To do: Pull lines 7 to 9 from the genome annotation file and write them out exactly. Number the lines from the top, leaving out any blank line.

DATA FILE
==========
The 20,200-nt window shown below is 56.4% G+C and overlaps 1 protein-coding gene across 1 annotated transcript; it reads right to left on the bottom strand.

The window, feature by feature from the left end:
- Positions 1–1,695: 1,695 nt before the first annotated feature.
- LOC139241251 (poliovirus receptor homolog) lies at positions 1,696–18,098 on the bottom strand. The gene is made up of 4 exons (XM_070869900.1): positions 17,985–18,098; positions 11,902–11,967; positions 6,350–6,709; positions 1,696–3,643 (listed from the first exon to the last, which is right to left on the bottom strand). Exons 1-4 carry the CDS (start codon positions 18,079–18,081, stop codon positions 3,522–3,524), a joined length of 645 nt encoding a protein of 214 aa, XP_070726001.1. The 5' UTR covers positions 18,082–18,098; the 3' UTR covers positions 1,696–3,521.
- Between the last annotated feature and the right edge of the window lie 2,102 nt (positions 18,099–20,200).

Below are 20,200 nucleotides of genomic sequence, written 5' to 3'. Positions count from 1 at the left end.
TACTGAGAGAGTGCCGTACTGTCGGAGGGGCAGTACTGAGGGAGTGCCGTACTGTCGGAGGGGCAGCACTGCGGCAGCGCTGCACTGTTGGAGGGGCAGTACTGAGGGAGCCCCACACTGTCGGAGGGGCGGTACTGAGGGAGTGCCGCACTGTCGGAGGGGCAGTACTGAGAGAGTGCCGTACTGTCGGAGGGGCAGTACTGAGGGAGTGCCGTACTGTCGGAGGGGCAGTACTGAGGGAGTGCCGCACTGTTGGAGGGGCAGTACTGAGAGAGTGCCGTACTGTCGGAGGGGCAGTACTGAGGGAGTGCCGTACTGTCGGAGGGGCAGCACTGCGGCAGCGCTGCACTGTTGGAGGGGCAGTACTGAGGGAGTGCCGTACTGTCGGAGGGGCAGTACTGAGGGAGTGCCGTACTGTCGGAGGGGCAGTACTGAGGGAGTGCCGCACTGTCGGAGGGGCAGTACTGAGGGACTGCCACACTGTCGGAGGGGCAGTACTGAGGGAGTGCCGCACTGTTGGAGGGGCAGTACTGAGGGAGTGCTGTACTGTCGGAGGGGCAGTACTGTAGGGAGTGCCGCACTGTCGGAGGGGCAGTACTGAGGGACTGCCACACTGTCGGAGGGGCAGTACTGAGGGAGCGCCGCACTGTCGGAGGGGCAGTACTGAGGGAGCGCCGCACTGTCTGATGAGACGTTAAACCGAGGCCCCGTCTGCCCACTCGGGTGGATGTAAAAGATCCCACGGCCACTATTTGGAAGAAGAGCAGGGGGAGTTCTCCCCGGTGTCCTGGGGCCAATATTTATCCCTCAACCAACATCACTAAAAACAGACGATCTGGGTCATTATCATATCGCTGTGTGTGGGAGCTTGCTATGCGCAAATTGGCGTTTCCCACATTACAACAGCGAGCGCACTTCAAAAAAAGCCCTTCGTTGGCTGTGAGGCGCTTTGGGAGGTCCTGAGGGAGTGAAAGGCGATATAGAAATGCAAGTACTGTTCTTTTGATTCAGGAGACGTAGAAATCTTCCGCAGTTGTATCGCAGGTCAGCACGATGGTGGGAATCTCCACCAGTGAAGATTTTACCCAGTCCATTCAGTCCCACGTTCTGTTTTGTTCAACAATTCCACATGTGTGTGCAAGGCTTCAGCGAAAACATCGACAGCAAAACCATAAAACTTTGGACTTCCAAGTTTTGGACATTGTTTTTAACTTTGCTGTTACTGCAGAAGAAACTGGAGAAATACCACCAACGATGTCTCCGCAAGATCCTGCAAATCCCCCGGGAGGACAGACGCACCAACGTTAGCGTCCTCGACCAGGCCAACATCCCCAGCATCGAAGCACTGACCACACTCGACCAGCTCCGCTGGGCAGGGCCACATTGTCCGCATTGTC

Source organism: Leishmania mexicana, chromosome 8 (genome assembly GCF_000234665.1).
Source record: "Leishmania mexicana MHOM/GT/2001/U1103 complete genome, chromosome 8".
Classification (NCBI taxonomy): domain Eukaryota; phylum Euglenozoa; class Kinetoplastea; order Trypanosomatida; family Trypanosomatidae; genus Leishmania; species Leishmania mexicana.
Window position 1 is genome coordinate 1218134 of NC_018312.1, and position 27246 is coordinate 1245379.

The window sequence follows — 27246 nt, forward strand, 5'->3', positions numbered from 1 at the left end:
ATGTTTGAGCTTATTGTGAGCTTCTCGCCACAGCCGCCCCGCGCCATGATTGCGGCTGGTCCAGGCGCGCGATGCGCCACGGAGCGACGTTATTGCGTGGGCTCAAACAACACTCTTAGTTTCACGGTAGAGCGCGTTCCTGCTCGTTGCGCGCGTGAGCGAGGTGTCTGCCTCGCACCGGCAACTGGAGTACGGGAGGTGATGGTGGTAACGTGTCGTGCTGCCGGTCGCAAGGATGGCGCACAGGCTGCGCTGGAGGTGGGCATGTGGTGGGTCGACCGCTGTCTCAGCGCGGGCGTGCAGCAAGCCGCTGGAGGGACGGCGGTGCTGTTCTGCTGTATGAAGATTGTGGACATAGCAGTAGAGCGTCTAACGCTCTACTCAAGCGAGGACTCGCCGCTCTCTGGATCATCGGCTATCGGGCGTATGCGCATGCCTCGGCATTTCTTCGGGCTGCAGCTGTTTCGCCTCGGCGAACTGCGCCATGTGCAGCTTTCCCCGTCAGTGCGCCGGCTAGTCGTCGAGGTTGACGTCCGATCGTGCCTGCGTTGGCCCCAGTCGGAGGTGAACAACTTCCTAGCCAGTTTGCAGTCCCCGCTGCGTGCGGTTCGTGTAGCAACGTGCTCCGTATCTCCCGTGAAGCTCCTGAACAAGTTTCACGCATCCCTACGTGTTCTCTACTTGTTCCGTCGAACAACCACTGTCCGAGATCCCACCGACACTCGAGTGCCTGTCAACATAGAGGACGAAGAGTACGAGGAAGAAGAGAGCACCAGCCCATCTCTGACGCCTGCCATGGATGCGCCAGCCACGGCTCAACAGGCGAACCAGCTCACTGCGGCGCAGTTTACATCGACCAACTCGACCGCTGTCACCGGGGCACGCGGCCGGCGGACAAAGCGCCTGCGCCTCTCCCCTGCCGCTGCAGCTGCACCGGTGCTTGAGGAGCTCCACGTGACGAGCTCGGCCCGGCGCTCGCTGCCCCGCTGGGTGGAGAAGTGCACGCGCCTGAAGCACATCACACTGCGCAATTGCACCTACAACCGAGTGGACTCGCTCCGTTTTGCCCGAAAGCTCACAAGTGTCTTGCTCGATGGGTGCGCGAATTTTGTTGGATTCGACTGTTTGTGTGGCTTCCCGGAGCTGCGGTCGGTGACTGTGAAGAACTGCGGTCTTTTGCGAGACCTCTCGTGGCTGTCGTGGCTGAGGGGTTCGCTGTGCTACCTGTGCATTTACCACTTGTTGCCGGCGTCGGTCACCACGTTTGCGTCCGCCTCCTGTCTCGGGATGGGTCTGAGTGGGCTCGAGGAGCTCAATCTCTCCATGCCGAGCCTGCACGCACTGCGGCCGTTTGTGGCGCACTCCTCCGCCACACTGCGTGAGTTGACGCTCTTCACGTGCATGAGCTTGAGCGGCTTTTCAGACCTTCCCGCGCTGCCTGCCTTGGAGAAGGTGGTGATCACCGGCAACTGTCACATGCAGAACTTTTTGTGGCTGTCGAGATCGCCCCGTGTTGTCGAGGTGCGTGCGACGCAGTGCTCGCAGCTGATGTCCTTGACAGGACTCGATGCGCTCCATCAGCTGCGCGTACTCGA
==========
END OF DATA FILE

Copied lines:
TACTGAGAGAGTGCCGTACTGTCGGAGGGGCAGTACTGAGGGAGTGCCGTACTGTCGGAGGGGCAGCACTGCGGCAGCGCTGCACTGTTGGAGGGGCAGTACTGAGGGAGCCCCACACTGTCGGAGGGGCGGTACTGAGGGAGTGCCGCACTGTCGGAGGGGCAGTACTGAGAGAGTGCCGTACTGTCGGAGGGGCAGTACTGAGGGAGTGCCGTACTGTCGGAGGGGCAGTACTGAGGGAGTGCCGCACTGTTGGAGGGGCAGTACTGAGAGAGTGCCGTACTGTCGGAGGGGCAGTACTGAGGGAGTGCCGTACTGTCGGAGGGGCAGCACTGCGGCAGCGCTGCACTGTTGGAGGGGCAGTACTGAGGGAGTGCCGTACTGTCGGAGGGGCAGTACTGAGGGAGTGCCGTACTGTCGGAGGGGCAGTACTGAGGGAGTGCCGCACTGTCGGAGGGGCAGTACTGAGGGACTGCCACACTGTCGGAGGGGCAGTACTGAGGGAGTGCCGCACTGTTGGAGGGGCAGTACTGAGGGAGTGCTGTACTGTCGGAGGGGCAGTACTGTAGGGAGTGCCGCACTGTCGGAGGGGCAGTACTGAGGGACTGCCACACTGTCGGAGGGGCAGTACTGAGGGAGCGCCGCACTGTCGGAGGGGCAGTACTGAGGGAGCGCCGCACTGTCTGATGAGACGTTAAACCGAGGCCCCGTCTGCCCACTCGGGTGGATGTAAAAGATCCCACGGCCACTATTTGGAAGAAGAGCAGGGGGAGTTCTCCCCGGTGTCCTGGGGCCAATATTTATCCCTCAACCAACATCACTAAAAACAGACGATCTGGGTCATTATCATATCGCTGTGTGTGGGAGCTTGCTATGCGCAAATTGGCGTTTCCCACATTACAACAGCGAGCGCACTTCAAAAAAAGCCCTTCGTTGGCTGTGAGGCGCTTTGGGAGGTCCTGAGGGAGTGAAAGGCGATATAGAAATGCAAGTACTGTTCTTTTGATTCAGGAGACGTAGAAATCTTCCGCAGTTGTATCGCAGGTCAGCACGATGGTGGGAATCTCCACCAGTGAAGATTTTACCCAGTCCATTCAGTCCCACGTTCTGTTTTGTTCAACAATTCCACATGTGTGTGCAAGGCTTCAGCGAAAACATCGACAGCAAAACCATAAAACTTTGGACTTCCAAGTTTTGGACATTGTTTTTAACTTTGCTGTTACTGCAGAAGAAACTGGAGAAATACCACCAACGATGTCTCCGCAAGATCCTGCAAATCCCCCGGGAGGACAGACGCACCAACGTTAGCGTCCTCGACCAGGCCAACATCCCCAGCATCGAAGCACTGACCACACTCGACCAGCTCCGCTGGGCAGGGCCACATTGTCCGCATTGTC

Source organism: Leishmania mexicana, chromosome 8 (genome assembly GCF_000234665.1).
Source record: "Leishmania mexicana MHOM/GT/2001/U1103 complete genome, chromosome 8".